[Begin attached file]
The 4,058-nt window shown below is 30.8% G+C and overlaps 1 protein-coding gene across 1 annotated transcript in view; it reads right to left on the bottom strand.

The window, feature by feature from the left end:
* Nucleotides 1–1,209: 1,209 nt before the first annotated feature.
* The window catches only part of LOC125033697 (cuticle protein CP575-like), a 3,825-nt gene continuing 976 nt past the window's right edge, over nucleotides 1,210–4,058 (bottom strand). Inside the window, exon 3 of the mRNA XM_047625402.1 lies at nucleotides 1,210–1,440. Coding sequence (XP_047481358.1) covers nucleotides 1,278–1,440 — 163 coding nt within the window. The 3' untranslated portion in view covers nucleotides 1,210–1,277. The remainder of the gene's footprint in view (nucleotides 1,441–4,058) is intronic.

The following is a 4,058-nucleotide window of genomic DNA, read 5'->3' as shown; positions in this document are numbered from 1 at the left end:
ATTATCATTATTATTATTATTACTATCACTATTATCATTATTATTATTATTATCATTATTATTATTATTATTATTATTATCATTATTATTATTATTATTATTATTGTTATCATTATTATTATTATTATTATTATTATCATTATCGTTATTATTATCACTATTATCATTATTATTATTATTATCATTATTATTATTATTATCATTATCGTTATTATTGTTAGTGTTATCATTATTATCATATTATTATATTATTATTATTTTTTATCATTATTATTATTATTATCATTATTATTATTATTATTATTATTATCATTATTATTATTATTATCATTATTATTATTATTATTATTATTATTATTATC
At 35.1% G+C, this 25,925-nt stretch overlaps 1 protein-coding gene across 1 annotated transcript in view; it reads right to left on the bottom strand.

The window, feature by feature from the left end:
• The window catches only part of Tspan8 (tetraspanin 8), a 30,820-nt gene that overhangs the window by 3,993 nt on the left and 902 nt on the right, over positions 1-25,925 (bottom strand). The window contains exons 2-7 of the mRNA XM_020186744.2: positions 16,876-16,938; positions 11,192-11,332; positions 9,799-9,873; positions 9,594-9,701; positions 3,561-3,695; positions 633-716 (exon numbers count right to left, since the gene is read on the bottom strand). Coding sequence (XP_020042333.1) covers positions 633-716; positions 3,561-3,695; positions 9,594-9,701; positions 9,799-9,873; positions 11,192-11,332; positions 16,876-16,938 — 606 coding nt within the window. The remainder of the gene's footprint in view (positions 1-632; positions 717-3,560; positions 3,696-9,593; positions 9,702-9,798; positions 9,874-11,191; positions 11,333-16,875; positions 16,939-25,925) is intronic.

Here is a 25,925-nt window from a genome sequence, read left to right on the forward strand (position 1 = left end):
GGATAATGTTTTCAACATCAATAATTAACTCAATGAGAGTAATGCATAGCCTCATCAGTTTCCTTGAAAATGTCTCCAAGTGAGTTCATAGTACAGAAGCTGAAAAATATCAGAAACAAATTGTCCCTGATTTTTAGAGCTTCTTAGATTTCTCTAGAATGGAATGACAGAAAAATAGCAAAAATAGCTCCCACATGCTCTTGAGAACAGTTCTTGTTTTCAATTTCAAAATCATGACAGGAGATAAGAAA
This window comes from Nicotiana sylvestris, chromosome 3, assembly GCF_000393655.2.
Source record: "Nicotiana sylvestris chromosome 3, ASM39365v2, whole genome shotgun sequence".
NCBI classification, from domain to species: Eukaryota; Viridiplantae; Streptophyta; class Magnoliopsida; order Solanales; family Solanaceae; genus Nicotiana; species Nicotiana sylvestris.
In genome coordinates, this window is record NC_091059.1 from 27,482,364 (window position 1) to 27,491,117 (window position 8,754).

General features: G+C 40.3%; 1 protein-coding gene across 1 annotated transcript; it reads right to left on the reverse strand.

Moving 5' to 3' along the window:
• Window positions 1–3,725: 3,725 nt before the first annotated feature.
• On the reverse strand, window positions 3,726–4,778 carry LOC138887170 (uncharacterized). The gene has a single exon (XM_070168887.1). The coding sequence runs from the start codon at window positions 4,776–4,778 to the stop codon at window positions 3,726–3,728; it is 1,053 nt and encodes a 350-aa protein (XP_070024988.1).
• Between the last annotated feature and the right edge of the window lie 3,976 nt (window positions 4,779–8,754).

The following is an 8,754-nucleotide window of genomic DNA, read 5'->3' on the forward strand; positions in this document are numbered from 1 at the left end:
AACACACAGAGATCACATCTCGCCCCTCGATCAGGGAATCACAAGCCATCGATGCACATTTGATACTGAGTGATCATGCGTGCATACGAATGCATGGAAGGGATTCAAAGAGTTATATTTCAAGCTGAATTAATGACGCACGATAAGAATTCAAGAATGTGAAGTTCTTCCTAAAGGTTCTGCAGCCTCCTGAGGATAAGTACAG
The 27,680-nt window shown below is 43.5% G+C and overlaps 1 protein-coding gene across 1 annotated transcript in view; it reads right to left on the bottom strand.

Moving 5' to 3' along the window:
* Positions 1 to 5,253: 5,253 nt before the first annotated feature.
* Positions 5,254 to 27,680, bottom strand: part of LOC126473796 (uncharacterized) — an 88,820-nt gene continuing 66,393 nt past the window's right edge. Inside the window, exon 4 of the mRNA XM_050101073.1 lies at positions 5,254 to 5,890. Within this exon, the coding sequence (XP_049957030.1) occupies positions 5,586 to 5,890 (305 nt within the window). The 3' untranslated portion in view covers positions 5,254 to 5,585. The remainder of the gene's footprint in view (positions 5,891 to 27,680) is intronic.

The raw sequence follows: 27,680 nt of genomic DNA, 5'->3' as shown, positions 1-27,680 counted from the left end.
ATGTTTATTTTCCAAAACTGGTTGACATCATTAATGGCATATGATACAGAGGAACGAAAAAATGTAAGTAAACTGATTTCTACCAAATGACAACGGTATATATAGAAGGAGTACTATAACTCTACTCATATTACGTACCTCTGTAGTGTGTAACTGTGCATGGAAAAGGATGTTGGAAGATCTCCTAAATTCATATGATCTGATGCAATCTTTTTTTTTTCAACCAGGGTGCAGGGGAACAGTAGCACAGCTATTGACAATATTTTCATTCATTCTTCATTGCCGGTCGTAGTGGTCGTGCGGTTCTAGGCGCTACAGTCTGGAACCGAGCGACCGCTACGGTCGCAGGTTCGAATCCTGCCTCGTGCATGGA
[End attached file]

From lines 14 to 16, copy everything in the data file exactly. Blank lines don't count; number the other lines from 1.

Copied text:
NCBI classification, from domain to species: Eukaryota; Viridiplantae; Streptophyta; class Magnoliopsida; order Solanales; family Solanaceae; genus Nicotiana; species Nicotiana sylvestris.
In genome coordinates, this window is record NC_091059.1 from 27,482,364 (window position 1) to 27,491,117 (window position 8,754).

General features: G+C 40.3%; 1 protein-coding gene across 1 annotated transcript; it reads right to left on the reverse strand.